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A new study found that gyms and other sporting venues are not major contributors to the spread of COVID-19, and the transmission rate is in fact 500 times lower than the average public space.
The International Health, Racquet & Sportsclub Association (IHRSA) and MXM, a technology and knowledge transfer company, collected data from 2873 gyms and other sporting venues across the United States over the course of three months.
The study saw that these gyms had almost 50 million check-ins during the three-month period, and about 0.0023 percent of those check ins had later resulted in a positive test for COVID-19. The 0.0023 percent rate is about 500 times lower than the infection rate of the average public space in the United States.
The study cites the strong and thorough hygiene measures that gyms had taken when they reopened after the first lockdown. These measures include new ventilation systems, plexiglass, frequent deep cleanings, and the wearing of masks while moving around the facility.
The researchers conducting the study also found no evidence that gyms had been the place of contraction for the 0.0023 percent of check ins that later resulted in a positive case of COVID-19. This means that the risk of infection rate in gyms could be even lower than what the study says.
"As recently as a few months ago, the data correlating fitness facility visits and mitigating risk was practically nonexistent. All that's changed – and for the better," said MXM CEO Blair McHaney. "It's become abundantly clear that the safety measures gyms, sports clubs and boutique fitness centres have in place are not only incredibly effective at keeping their membership safe, but also curbing any potential spread of COVID-19 during a time when we all need access to exercise facilities to stay healthy."
All gyms and other fitness facilities across the United States were invited to participate in this study. The participating gyms, which included big names like Planet Fitness and Anytime Fitness, kept track of their daily check-ins and the self reported COVID-19 cases of their clients. The results of the study affirmed a previous study by MXM that focused on the lack of concentrated outbreaks in gyms.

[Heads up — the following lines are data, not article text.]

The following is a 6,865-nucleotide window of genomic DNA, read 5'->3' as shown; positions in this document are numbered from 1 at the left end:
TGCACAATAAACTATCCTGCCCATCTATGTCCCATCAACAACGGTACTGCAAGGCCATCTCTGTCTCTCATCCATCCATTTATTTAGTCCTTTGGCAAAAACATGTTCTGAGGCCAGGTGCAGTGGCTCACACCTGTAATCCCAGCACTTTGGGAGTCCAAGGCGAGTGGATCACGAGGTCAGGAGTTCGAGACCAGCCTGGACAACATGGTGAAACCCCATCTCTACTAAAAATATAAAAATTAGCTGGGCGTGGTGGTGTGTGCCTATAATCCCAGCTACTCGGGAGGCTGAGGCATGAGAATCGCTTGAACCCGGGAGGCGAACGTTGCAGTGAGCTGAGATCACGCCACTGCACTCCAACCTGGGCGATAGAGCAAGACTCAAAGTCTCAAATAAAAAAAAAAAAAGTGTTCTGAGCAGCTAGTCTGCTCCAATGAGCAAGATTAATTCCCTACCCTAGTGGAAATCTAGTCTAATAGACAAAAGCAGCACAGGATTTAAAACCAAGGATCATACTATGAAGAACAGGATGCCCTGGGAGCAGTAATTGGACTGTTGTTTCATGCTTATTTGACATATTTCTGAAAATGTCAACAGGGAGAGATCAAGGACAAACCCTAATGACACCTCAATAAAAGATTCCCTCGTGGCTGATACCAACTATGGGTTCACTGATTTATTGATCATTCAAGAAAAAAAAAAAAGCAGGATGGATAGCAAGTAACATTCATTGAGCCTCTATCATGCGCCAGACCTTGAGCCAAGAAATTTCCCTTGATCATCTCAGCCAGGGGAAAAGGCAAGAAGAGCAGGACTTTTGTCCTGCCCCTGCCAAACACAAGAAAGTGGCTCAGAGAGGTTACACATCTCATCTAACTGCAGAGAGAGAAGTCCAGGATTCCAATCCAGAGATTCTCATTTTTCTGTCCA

"The check-in data proves that health clubs – when following strict cleaning and safety protocols – are safe," said IHRSA interim President and CEO Brent Darden. "At IHRSA, we have a responsibility to educate and inform people that they should feel comfortable and confident going into fitness facilities throughout the country right now. The data shows that, with proper sanitization protocols in place, people can safely return to their workout routines. Working out has never been more important to help boost immunity and improve mental health. It's time to acknowledge that gyms are safe."
Health experts are saying that exercise is more important than ever in this global pandemic, and that those who live an active lifestyle are less likely to get hospitalized.
"Fitness centers are needed now more than ever to help us stay active and maintain a healthy immune system," said Robert Sallis, M.D. with Kaiser Permanente. "COVID-19 risk factors haven't changed since the pandemic began – obesity, heart disease, lung disease and diabetes put you at much higher risk for both short- and long-term complications. It's imperative that we all make real change now to stay healthy given that exercise is an essential part of life."
In Ontario, Toronto Mayor John Tory told CP24 this morning that he has asked the city’s Chief Medical Officer of Health, Dr. Eileen de Villa, to develop a guideline where gyms could reopen when the 28-day Stage 2 lockdown comes to an end, stating “there must be a way” to reopen gyms.
Tomorrow, around 200 gyms in the province of Quebec will reopen their doors, defying the government’s lockdown order. The coalition of gym owners cites the need of a healthy population during the pandemic is their motive for reopening their facilities.